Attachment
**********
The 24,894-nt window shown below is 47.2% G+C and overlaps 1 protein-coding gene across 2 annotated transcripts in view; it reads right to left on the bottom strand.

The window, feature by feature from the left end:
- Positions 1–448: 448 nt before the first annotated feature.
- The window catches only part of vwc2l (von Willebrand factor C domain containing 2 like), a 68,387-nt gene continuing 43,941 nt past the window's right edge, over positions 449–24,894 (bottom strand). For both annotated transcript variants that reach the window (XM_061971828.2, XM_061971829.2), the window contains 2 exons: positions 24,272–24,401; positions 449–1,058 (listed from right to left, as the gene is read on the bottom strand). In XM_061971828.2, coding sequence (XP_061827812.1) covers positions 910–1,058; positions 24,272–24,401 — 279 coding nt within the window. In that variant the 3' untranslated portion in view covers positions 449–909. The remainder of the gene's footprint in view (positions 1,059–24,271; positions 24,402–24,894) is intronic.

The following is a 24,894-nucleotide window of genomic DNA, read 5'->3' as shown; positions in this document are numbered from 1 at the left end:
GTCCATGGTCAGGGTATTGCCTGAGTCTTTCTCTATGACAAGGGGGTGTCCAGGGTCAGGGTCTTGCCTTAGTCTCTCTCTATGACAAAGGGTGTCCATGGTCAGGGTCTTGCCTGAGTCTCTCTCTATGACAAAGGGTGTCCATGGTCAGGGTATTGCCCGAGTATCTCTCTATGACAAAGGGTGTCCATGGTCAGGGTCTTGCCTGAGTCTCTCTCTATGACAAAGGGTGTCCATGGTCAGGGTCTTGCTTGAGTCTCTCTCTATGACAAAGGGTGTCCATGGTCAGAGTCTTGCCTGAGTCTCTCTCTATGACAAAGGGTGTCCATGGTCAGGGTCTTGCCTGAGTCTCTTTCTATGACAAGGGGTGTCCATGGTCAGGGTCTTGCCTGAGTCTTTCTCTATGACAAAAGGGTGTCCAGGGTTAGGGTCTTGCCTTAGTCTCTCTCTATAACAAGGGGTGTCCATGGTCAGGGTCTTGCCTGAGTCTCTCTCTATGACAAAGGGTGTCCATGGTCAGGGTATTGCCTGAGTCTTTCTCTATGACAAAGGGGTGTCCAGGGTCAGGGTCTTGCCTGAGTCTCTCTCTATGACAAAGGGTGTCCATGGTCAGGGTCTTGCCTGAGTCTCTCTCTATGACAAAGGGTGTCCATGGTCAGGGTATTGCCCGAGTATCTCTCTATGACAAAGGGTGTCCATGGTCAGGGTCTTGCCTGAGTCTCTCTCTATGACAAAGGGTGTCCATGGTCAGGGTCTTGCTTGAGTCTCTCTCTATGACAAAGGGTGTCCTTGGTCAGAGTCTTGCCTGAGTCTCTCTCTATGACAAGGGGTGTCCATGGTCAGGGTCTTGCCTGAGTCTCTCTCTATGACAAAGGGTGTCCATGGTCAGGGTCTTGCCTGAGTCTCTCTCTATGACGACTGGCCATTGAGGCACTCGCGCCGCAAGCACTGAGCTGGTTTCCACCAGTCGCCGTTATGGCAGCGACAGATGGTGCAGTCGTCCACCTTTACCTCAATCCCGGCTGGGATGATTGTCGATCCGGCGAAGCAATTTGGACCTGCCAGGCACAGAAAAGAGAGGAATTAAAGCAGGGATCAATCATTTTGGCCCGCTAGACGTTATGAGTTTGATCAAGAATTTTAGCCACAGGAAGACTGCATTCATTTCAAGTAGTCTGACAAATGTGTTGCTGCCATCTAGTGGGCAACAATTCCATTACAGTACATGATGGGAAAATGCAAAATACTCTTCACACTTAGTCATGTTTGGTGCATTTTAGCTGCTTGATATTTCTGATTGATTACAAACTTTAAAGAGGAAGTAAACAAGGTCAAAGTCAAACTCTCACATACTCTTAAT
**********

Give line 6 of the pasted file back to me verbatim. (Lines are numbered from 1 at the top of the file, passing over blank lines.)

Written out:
GTCCATGGTCAGGGTATTGCCTGAGTCTTTCTCTATGACAAGGGGGTGTCCAGGGTCAGGGTCTTGCCTTAGTCTCTCTCTATGACAAAGGGTGTCCATGGTCAGGGTCTTGCCTGAGTCTCTCTCTATGACAAAGGGTGTCCATGGTCAGGGTATTGCCCGAGTATCTCTCTATGACAAAGGGTGTCCATGGTCAGGGTCTTGCCTGAGTCTCTCTCTATGACAAAGGGTGTCCATGGTCAGGGTCTTGCTTGAGTCTCTCTCTATGACAAAGGGTGTCCATGGTCAGAGTCTTGCCTGAGTCTCTCTCTATGACAAAGGGTGTCCATGGTCAGGGTCTTGCCTGAGTCTCTTTCTATGACAAGGGGTGTCCATGGTCAGGGTCTTGCCTGAGTCTTTCTCTATGACAAAAGGGTGTCCAGGGTTAGGGTCTTGCCTTAGTCTCTCTCTATAACAAGGGGTGTCCATGGTCAGGGTCTTGCCTGAGTCTCTCTCTATGACAAAGGGTGTCCATGGTCAGGGTATTGCCTGAGTCTTTCTCTATGACAAAGGGGTGTCCAGGGTCAGGGTCTTGCCTGAGTCTCTCTCTATGACAAAGGGTGTCCATGGTCAGGGTCTTGCCTGAGTCTCTCTCTATGACAAAGGGTGTCCATGGTCAGGGTATTGCCCGAGTATCTCTCTATGACAAAGGGTGTCCATGGTCAGGGTCTTGCCTGAGTCTCTCTCTATGACAAAGGGTGTCCATGGTCAGGGTCTTGCTTGAGTCTCTCTCTATGACAAAGGGTGTCCTTGGTCAGAGTCTTGCCTGAGTCTCTCTCTATGACAAGGGGTGTCCATGGTCAGGGTCTTGCCTGAGTCTCTCTCTATGACAAAGGGTGTCCATGGTCAGGGTCTTGCCTGAGTCTCTCTCTATGACGACTGGCCATTGAGGCACTCGCGCCGCAAGCACTGAGCTGGTTTCCACCAGTCGCCGTTATGGCAGCGACAGATGGTGCAGTCGTCCACCTTTACCTCAATCCCGGCTGGGATGATTGTCGATCCGGCGAAGCAATTTGGACCTGCCAGGCACAGAAAAGAGAGGAATTAAAGCAGGGATCAATCATTTTGGCCCGCTAGACGTTATGAGTTTGATCAAGAATTTTAGCCACAGGAAGACTGCATTCATTTCAAGTAGTCTGACAAATGTGTTGCTGCCATCTAGTGGGCAACAATTCCATTACAGTACATGATGGGAAAATGCAAAATACTCTTCACACTTAGTCATGTTTGGTGCATTTTAGCTGCTTGATATTTCTGATTGATTACAAACTTTAAAGAGGAAGTAAACAAGGTCAAAGTCAAACTCTCACATACTCTTAAT